Wednesday, 27 February 2019

Asylum Reviews: Metro Exodus [Xbox One].


With its beautiful yet haunting opening cinematic, travelling through the dingy tunnels of the Moscow Metro, seeing the horrors hidden underneath the surface, we were excited to see what else Artyom's story had to offer. 

Developed by 4A Games and published by Deep Silver, Metro Exodus has a slightly different take from previous titles in the series. Set two years after Last Light, we follow Artyom on his journey across Russia, abandoning the dark and terrifying underground caverns, in search of a new hope.


Travelling across Russia aboard the Aurora, we get to see an ever changing landscape, affected by the transitioning seasons: from snow covered urban areas, to lush, sprawling forests. It's a far cry from the Metro games we've known previously. And whilst it feels very different, it's for all the right reasons.

At each stop on your quest along the Trans-Siberian railway, you'll get off and explore these vast open-world areas. The surface poses no threat, with clean air filling Artyom's lungs (and being a welcomed change from the toxic Moscow air), but underneath the surface you'll find yourself reaching for your gasmask again. To fully explore these subterranean pockets, you'll need to be stocked up on filters. Up on the surface, there are locations and items to find and whilst the threat isn't quite as constant, enemies will still hunt you down and make things more tense and panic inducing (especially if you're me - well known for being a shitebag with games!).


Ensuring that you move as stealthily as possible is key to survival in Metro. Decreasing the chances of being surrounded with limited ammo is definitely your safest bet. Careful planning of your shots can be the deciding factor as to whether you live or die. The scarcity of ammo combined with my usual "fire blindly and hope for the best" method of dealing with scary situations in games is 100% not the way to go about things here.

Day/night cycles impact the enemies around you, and can make things easier and harder for you in different ways. Night time allows the cover of darkness to assist you in dealing with enemies, but equally makes them harder to scope out and can aid them in hunting you down too. During the daytime, there will be less monsters to deal with but visibility of them (and you) is at an optimum.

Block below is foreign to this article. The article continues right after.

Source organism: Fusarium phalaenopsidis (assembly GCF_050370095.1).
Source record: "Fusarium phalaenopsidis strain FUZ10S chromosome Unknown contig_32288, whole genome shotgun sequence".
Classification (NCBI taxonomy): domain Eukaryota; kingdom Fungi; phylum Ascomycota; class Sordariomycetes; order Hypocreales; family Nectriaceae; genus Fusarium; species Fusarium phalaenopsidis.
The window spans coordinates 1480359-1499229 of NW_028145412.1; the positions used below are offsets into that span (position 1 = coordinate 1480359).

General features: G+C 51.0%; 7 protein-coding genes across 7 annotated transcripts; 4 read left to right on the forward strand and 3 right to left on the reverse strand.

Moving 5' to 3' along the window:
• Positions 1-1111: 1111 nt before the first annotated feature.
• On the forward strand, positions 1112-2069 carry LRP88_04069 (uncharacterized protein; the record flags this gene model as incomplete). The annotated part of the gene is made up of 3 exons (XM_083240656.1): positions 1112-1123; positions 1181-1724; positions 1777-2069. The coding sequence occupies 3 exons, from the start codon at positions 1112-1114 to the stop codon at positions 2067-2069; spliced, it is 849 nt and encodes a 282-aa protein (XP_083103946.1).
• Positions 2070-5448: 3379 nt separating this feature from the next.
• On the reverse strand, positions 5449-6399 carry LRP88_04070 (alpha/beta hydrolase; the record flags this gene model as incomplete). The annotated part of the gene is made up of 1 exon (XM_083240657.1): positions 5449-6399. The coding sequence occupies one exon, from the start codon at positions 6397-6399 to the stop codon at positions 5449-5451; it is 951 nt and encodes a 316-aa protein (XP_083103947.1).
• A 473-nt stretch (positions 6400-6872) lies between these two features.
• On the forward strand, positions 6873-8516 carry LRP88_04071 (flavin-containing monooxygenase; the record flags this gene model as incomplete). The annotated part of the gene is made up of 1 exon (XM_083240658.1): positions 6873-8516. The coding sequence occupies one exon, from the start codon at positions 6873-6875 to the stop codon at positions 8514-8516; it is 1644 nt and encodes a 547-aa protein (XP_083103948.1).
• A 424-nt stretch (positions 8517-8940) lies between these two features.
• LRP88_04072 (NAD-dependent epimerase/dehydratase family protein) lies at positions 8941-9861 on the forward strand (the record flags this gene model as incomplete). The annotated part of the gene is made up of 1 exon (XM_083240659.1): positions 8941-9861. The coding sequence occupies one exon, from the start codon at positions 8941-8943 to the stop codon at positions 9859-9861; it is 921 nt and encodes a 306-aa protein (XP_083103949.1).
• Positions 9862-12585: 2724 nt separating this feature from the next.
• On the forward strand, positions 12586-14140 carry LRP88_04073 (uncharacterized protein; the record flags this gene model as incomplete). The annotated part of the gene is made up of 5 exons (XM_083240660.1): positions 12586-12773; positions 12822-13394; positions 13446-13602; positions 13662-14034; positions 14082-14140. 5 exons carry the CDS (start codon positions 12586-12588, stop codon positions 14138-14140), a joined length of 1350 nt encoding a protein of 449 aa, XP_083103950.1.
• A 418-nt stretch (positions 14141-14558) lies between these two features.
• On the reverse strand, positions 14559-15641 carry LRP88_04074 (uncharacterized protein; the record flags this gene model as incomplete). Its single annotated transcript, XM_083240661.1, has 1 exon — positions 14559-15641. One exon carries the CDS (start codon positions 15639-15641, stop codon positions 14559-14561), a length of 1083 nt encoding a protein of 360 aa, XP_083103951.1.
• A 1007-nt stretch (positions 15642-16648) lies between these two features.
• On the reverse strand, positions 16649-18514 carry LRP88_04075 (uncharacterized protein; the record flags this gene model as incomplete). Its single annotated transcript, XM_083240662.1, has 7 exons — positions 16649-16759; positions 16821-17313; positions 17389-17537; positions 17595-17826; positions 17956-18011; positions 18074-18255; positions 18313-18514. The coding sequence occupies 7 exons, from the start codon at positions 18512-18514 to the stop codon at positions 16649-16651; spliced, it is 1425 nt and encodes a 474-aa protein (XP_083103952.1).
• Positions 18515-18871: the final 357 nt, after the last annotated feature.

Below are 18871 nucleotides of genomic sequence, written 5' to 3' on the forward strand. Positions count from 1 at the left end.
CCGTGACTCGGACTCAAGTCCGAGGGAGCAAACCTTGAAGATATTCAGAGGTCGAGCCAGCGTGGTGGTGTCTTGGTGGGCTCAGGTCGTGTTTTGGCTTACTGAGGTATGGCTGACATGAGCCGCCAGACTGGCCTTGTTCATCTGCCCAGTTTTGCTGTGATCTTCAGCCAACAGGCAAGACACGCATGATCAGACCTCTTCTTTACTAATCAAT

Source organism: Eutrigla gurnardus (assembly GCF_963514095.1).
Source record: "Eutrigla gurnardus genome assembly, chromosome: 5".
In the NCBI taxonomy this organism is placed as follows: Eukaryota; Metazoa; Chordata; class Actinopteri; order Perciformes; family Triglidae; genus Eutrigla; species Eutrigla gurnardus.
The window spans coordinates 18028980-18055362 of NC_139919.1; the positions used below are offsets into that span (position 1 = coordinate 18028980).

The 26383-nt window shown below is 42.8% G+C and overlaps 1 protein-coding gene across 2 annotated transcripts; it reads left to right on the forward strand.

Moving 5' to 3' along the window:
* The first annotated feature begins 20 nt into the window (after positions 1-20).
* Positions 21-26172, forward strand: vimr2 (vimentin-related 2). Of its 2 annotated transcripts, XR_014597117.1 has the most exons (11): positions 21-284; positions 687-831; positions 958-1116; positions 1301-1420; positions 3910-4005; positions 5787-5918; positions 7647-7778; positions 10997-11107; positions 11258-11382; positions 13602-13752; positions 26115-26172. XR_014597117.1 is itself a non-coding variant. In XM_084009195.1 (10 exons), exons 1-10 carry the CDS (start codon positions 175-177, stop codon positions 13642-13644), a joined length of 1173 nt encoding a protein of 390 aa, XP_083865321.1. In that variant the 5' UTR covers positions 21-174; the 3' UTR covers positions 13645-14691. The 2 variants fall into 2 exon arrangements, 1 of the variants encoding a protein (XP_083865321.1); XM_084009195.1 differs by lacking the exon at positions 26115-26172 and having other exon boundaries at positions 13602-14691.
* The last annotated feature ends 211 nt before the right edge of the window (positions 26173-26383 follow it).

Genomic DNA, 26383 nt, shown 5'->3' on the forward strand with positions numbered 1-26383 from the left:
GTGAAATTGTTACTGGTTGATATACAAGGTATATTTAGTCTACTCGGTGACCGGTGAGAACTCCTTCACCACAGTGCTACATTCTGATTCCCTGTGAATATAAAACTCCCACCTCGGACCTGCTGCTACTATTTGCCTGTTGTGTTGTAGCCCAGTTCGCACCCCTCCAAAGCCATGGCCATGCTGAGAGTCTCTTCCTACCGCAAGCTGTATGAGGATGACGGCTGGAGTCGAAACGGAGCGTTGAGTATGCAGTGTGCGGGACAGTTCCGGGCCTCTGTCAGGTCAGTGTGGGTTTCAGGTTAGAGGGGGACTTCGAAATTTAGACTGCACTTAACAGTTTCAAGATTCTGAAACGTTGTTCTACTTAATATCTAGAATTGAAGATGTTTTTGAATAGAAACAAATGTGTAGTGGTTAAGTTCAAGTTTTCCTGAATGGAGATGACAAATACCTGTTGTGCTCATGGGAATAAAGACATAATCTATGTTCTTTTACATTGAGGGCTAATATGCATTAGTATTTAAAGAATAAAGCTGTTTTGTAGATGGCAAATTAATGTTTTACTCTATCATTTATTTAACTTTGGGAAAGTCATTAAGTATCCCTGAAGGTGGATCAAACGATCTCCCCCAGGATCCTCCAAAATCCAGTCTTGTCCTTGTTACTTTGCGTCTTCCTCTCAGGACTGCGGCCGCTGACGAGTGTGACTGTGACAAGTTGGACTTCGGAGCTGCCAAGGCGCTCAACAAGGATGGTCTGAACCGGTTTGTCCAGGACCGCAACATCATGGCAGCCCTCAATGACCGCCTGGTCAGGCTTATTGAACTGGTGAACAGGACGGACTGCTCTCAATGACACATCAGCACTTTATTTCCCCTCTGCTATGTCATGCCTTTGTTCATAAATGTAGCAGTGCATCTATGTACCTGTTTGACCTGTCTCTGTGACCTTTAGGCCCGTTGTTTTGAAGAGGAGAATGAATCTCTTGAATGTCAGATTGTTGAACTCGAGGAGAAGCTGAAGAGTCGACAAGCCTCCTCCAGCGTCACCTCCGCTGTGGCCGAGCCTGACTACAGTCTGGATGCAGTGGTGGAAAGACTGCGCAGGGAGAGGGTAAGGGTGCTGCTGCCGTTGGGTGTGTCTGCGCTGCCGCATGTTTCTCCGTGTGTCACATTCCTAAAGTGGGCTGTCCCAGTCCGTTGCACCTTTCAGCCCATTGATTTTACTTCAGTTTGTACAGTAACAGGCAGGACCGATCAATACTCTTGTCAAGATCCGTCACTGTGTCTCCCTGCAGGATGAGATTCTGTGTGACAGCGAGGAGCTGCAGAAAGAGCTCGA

The game is absolutely stunning. Without a shadow of a doubt, the best looking Metro game by far. The locations are jaw-dropping, and even in amongst the horror and decay, there is beauty. The level of design and attention to detail that has gone into this game is phenomenal. The lighting alone is really special, from flickering and damaged lights upping the creep factor, to gorgeous sunlight basking you in its glory.

Sound design is fantastic, and really gets the hairs on the back of your neck standing on end as it sets the tone and level of dread. Listening out for slight noises to try and figure out if an enemy is nearby, or to determine if there are loads more coming your way, left me genuinely worried a few times and resorting to my panic-pause and wait for the sheer terror to subside before getting back to it.


Overall, Metro Exodus was a thoroughly enjoyable game to play and we'd highly recommend anyone to check it out. In the end, we gave it the Collecting Asylum rating of 8.5/10.

Have you played Metro Exodus yet? What did you think of it?
Let us know in the comments below!

- V x

Thursday, 7 February 2019

Asylum Reviews: The Walking Vegetables: Radical Edition [Xbox One]


Developed by Finnish-based studio Still Running and published by Merge Games, The Walking Vegetables: Radical! Edition is a fun yet frantic twin-stick shooter, with heavy roguelike elements. As with most games in this vein, you start with a simple weapon, and are able to gain new more powerful weapons and upgraded skills as you blast your way through the incoming zombie veg hordes.